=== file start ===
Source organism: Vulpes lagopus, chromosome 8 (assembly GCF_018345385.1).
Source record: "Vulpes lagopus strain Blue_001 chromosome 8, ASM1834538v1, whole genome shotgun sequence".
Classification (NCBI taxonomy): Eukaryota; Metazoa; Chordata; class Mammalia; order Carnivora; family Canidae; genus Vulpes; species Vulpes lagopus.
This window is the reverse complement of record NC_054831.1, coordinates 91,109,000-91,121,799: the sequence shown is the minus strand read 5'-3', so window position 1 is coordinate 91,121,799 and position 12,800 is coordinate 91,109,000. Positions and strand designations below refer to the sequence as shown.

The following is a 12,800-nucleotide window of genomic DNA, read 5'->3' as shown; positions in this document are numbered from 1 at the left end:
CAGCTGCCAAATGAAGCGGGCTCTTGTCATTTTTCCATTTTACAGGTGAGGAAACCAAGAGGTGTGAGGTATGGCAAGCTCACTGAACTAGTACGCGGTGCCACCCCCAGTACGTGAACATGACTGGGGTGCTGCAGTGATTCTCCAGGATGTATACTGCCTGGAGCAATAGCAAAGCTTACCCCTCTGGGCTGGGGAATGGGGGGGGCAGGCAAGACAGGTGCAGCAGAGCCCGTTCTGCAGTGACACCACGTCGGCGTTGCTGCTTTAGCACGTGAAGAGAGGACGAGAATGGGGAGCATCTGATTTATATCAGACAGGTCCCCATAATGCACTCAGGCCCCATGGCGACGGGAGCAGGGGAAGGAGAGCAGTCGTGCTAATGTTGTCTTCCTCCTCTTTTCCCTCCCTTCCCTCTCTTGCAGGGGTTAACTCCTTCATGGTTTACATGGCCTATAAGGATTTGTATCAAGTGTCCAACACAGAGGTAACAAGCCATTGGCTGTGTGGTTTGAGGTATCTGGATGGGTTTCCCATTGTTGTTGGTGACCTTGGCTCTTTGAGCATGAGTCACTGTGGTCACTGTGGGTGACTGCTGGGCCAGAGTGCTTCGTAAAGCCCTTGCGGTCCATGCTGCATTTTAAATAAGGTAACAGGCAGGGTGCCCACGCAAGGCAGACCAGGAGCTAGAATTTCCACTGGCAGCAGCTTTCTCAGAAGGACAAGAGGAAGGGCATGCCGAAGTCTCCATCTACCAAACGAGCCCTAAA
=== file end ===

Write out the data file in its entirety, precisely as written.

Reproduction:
Source organism: Vulpes lagopus, chromosome 8 (assembly GCF_018345385.1).
Source record: "Vulpes lagopus strain Blue_001 chromosome 8, ASM1834538v1, whole genome shotgun sequence".
Classification (NCBI taxonomy): Eukaryota; Metazoa; Chordata; class Mammalia; order Carnivora; family Canidae; genus Vulpes; species Vulpes lagopus.
This window is the reverse complement of record NC_054831.1, coordinates 91,109,000-91,121,799: the sequence shown is the minus strand read 5'-3', so window position 1 is coordinate 91,121,799 and position 12,800 is coordinate 91,109,000. Positions and strand designations below refer to the sequence as shown.

The following is a 12,800-nucleotide window of genomic DNA, read 5'->3' as shown; positions in this document are numbered from 1 at the left end:
CAGCTGCCAAATGAAGCGGGCTCTTGTCATTTTTCCATTTTACAGGTGAGGAAACCAAGAGGTGTGAGGTATGGCAAGCTCACTGAACTAGTACGCGGTGCCACCCCCAGTACGTGAACATGACTGGGGTGCTGCAGTGATTCTCCAGGATGTATACTGCCTGGAGCAATAGCAAAGCTTACCCCTCTGGGCTGGGGAATGGGGGGGGCAGGCAAGACAGGTGCAGCAGAGCCCGTTCTGCAGTGACACCACGTCGGCGTTGCTGCTTTAGCACGTGAAGAGAGGACGAGAATGGGGAGCATCTGATTTATATCAGACAGGTCCCCATAATGCACTCAGGCCCCATGGCGACGGGAGCAGGGGAAGGAGAGCAGTCGTGCTAATGTTGTCTTCCTCCTCTTTTCCCTCCCTTCCCTCTCTTGCAGGGGTTAACTCCTTCATGGTTTACATGGCCTATAAGGATTTGTATCAAGTGTCCAACACAGAGGTAACAAGCCATTGGCTGTGTGGTTTGAGGTATCTGGATGGGTTTCCCATTGTTGTTGGTGACCTTGGCTCTTTGAGCATGAGTCACTGTGGTCACTGTGGGTGACTGCTGGGCCAGAGTGCTTCGTAAAGCCCTTGCGGTCCATGCTGCATTTTAAATAAGGTAACAGGCAGGGTGCCCACGCAAGGCAGACCAGGAGCTAGAATTTCCACTGGCAGCAGCTTTCTCAGAAGGACAAGAGGAAGGGCATGCCGAAGTCTCCATCTACCAAACGAGCCCTAAA